Jermaine Dupri recently made some eye-opening comments about the state of Hip Hop, using Sexyy Red’s latest album as a key example. During a conversation at the United Masters’ SelectCon conference in Atlanta, Dupri didn’t hold back when asked how to save the genre.

“People gotta stop lying,” Dupri stated candidly. “That’s the beginning of the answer. The industry still tries to make you believe that if you’re a hot artist with a single, album sales don’t matter.” He highlighted this by pointing out that Sexyy Red’s new album sold only 28,000 copies. “In the era I came up in, if you sold 28,000 copies, you didn’t get another chance. It’s such a disconnect between understanding the streaming situation and what you’re actually looking at.”

Dupri reminisced about a time when selling 80,000 to 900,000 copies was the norm. For him, the current numbers feel like a step backward. Although Sexyy Red’s album ‘In Sexyy We Trust’ sold 27,000 equivalent units and landed at No. 17 on the Billboard 200, Dupri feels these numbers are not encouraging for the genre’s future.

Despite the numbers, Sexyy Red remains a significant figure in today’s rap scene. Just last week, Lil Baby announced another collaboration with her, and she confirmed it by sharing an unreleased snippet on Instagram Stories. The track, where she raps, “All my n-ggas a plug, I ain’t never gotta buy no weed,” has created buzz but no release date has been shared yet.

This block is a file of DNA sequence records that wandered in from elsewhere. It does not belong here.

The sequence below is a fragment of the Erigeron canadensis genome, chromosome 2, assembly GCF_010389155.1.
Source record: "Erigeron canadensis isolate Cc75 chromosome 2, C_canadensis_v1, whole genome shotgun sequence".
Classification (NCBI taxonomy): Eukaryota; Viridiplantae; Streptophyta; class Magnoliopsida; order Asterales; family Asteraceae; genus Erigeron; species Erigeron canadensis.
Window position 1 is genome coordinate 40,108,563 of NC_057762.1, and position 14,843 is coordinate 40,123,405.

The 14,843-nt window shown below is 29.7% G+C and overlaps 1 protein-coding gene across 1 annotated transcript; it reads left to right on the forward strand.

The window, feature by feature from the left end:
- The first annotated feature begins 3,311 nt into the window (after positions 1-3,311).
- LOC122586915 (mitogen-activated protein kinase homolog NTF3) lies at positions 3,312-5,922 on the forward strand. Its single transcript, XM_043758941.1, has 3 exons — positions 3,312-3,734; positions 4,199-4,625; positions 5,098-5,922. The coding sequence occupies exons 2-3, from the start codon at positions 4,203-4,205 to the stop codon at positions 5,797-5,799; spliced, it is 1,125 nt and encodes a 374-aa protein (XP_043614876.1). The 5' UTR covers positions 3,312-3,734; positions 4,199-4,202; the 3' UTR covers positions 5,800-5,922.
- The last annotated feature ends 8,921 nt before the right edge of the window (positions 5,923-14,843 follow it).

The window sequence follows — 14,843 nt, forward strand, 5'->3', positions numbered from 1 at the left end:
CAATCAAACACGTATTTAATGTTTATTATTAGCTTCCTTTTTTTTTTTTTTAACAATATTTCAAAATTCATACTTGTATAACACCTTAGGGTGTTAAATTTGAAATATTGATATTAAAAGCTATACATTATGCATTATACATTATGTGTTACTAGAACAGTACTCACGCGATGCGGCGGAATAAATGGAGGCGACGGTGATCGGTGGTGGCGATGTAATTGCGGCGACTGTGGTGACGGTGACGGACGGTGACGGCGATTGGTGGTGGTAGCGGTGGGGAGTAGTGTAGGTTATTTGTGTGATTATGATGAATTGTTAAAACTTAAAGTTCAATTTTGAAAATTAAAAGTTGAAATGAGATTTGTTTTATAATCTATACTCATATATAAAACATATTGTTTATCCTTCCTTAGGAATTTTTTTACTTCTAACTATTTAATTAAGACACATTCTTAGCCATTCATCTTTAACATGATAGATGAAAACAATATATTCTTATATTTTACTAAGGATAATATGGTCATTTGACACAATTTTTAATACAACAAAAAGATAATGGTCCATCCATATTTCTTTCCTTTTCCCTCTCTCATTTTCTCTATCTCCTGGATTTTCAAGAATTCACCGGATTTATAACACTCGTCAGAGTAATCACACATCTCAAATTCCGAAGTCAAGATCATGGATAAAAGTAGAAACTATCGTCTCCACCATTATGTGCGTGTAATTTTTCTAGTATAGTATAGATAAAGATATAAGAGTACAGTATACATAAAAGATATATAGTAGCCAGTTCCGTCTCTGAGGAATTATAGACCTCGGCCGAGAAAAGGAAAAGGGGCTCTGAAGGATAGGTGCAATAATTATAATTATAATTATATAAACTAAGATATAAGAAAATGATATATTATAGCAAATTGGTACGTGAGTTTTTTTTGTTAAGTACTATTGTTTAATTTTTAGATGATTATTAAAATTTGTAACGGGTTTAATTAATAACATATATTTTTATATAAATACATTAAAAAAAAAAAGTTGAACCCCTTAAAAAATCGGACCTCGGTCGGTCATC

Sexyy Red and Lil Baby previously teamed up for the track ‘Lick Me’ on her album ‘In Sexyy We Trust’. Beyond music, she’s branching out, making her debut on WWE NXT and even hosting the upcoming Battleground event at the UFC Apex in Las Vegas. She also met wrestling legend Shawn Michaels, and they appeared in a light-hearted video together.

WWE’s Triple H even joked about the video on social media, saying, “Let’s all be glad he didn’t start twerking.” With moves both in and out of the studio, Sexyy Red continues to expand her influence.

Jermaine Dupri’s comments highlight a sense of urgency in addressing the current state of Hip Hop. While artists like Sexyy Red continue to make their mark, the industry grapples with evolving metrics of success. Whether Dupri’s perspective will inspire change remains to be seen, but it certainly sparks an important conversation.

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